Simulating the trash recycler

Bruce Eckel’s Thinking in Java Contents | Prev | Next

The
nature of this problem is that the trash is thrown unclassified into a single
bin, so the specific type information is lost. But later, the specific type
information must be recovered to properly sort the trash. In the initial
solution, RTTI (described in Chapter 11) is used.

This
is not a trivial design because it has an added constraint. That’s what
makes it interesting – it’s more like the messy problems
you’re likely to encounter in your work. The extra constraint is that the
trash arrives at the trash recycling plant all mixed together. The program must
model the sorting of that trash. This is where RTTI comes in: you have a bunch
of anonymous pieces of trash, and the program figures out exactly what type
they are.

//: RecycleA.java 
// Recycling with RTTI
package c16.recyclea;
import java.util.*;
import java.io.*;
 
abstract class Trash {
  private double weight;
  Trash(double wt) { weight = wt; }
  abstract double value();
  double weight() { return weight; }
  // Sums the value of Trash in a bin:
  static void sumValue(Vector bin) {
    Enumeration e = bin.elements();
    double val = 0.0f;
    while(e.hasMoreElements()) {
      // One kind of RTTI:
      // A dynamically-checked cast
      Trash t = (Trash)e.nextElement();
      // Polymorphism in action:
      val += t.weight() * t.value();
      System.out.println(
        "weight of " +
        // Using RTTI to get type
        // information about the class:
        t.getClass().getName() +
        " = " + t.weight());
    }
    System.out.println("Total value = " + val);
  }
}
 
class Aluminum extends Trash {
  static double val  = 1.67f;
  Aluminum(double wt) { super(wt); }
  double value() { return val; }
  static void value(double newval) {
    val = newval;
  }
}
 
class Paper extends Trash {
  static double val = 0.10f;
  Paper(double wt) { super(wt); }
  double value() { return val; }
  static void value(double newval) {
    val = newval;
  }
}
 
class Glass extends Trash {
  static double val = 0.23f;
  Glass(double wt) { super(wt); }
  double value() { return val; }
  static void value(double newval) {
    val = newval;
  }
}
 
public class RecycleA {
  public static void main(String[] args) {
    Vector bin = new Vector();
    // Fill up the Trash bin:
    for(int i = 0; i < 30; i++)
      switch((int)(Math.random() * 3)) {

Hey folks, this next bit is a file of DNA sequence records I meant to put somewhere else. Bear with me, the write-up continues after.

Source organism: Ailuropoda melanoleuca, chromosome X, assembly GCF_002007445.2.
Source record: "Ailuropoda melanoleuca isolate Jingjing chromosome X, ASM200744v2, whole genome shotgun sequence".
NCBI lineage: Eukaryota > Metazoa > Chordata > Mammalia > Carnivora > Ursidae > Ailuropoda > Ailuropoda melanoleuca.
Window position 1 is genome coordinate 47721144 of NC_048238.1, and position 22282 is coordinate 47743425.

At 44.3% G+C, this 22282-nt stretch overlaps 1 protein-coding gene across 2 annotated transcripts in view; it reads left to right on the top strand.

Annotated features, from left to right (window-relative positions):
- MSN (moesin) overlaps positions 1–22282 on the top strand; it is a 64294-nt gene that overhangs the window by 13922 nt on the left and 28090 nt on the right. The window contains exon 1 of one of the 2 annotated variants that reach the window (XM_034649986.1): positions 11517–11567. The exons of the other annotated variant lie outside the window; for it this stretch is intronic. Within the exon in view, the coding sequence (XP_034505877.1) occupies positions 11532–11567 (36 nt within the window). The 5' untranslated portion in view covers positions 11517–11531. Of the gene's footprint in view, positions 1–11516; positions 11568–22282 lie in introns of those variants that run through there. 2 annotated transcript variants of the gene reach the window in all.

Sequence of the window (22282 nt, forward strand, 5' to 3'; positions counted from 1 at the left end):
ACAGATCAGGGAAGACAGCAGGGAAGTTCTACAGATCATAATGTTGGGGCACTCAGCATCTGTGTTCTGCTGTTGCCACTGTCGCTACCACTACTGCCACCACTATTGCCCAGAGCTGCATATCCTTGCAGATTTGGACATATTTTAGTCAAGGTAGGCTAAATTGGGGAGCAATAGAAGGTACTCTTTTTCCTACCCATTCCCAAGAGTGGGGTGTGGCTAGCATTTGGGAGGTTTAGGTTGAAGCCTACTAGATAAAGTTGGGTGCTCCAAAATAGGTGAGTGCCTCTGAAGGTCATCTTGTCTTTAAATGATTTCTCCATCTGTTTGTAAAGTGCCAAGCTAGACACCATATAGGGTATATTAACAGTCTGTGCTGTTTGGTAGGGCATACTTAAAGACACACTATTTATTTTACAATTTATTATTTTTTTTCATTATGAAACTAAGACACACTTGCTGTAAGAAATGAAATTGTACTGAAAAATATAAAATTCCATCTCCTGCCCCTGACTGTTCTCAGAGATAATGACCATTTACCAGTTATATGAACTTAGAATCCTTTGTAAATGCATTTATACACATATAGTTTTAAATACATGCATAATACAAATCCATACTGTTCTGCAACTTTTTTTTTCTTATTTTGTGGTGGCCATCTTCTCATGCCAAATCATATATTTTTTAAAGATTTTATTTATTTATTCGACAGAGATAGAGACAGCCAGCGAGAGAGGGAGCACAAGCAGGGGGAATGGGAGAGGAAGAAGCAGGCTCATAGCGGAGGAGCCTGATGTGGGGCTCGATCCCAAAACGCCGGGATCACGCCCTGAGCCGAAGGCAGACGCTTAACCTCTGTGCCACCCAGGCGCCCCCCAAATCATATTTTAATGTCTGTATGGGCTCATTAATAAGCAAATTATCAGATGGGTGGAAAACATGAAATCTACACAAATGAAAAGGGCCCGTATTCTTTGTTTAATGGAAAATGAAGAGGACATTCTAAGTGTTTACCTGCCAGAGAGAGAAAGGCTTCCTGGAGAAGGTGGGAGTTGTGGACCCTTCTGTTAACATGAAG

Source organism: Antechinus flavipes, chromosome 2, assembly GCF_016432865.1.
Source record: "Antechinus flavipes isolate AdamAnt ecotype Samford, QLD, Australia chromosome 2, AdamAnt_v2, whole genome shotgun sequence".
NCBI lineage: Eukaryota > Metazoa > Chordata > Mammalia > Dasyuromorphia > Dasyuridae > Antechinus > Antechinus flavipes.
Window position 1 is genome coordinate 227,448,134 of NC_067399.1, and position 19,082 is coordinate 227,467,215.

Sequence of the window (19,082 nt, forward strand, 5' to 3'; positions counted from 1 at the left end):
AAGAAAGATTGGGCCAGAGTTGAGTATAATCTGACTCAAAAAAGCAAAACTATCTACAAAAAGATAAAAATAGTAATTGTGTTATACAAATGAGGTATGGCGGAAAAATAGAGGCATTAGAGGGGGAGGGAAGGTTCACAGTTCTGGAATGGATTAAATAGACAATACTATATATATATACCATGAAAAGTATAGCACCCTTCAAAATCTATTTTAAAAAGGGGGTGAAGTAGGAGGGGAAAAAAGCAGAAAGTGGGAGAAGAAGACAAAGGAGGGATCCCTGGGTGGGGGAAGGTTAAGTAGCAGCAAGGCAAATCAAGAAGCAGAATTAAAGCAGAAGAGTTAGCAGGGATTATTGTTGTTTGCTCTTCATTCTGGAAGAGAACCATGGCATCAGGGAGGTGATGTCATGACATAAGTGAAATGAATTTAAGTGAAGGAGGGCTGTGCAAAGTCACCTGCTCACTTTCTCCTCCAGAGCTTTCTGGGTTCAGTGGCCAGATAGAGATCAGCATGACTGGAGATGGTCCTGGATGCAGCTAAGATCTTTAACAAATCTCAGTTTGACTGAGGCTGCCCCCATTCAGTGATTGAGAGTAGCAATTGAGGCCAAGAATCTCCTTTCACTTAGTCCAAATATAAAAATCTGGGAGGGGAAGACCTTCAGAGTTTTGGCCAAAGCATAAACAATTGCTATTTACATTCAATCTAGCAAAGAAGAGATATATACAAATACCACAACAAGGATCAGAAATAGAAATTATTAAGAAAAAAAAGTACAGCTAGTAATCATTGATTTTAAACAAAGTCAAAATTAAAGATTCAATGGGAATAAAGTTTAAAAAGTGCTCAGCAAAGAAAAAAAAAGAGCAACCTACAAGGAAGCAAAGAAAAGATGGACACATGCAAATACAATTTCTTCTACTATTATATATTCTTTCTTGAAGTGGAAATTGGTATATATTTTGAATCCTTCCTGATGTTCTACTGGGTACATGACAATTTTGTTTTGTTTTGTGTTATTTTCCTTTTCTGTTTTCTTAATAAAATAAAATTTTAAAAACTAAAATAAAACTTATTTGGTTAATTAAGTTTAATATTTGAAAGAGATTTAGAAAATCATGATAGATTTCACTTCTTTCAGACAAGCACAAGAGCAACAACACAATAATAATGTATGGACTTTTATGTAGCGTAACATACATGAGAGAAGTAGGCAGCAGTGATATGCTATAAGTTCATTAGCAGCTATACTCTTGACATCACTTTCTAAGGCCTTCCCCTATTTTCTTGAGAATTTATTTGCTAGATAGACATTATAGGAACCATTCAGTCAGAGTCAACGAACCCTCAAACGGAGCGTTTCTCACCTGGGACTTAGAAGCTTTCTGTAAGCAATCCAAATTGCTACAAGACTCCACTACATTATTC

case 0 :
          bin.addElement(new
            Aluminum(Math.random() * 100));
          break;
        case 1 :
          bin.addElement(new
            Paper(Math.random() * 100));
          break;
        case 2 :
          bin.addElement(new
            Glass(Math.random() * 100));
      }
    Vector
      glassBin = new Vector(),
      paperBin = new Vector(),
      alBin = new Vector();
    Enumeration sorter = bin.elements();
    // Sort the Trash:
    while(sorter.hasMoreElements()) {
      Object t = sorter.nextElement();
      // RTTI to show class membership:
      if(t instanceof Aluminum)
        alBin.addElement(t);
      if(t instanceof Paper)
        paperBin.addElement(t);
      if(t instanceof Glass)
        glassBin.addElement(t);
    }
    Trash.sumValue(alBin);
    Trash.sumValue(paperBin);
    Trash.sumValue(glassBin);
    Trash.sumValue(bin);
  }
} ///:~ 
package
c16.recyclea;

This
means that in the source code listings available for the book, this file will
be placed in the subdirectory
recyclea
that branches off from the subdirectory
c16
(for Chapter 16). The unpacking tool in Chapter 17 takes care of placing it
into the correct subdirectory. The reason for doing this is that this chapter
rewrites this particular example a number of times and by putting each version
in its own
package
the class names will not clash.

It
looks silly to upcast the types of
Trash
into a collection holding base type handles, and then turn around and downcast.
Why not just put the trash into the appropriate receptacle in the first place?
(Indeed, this is the whole enigma of recycling). In this program it would be
easy to repair, but sometimes a system’s structure and flexibility can
benefit greatly from downcasting.

More by Author

Must Read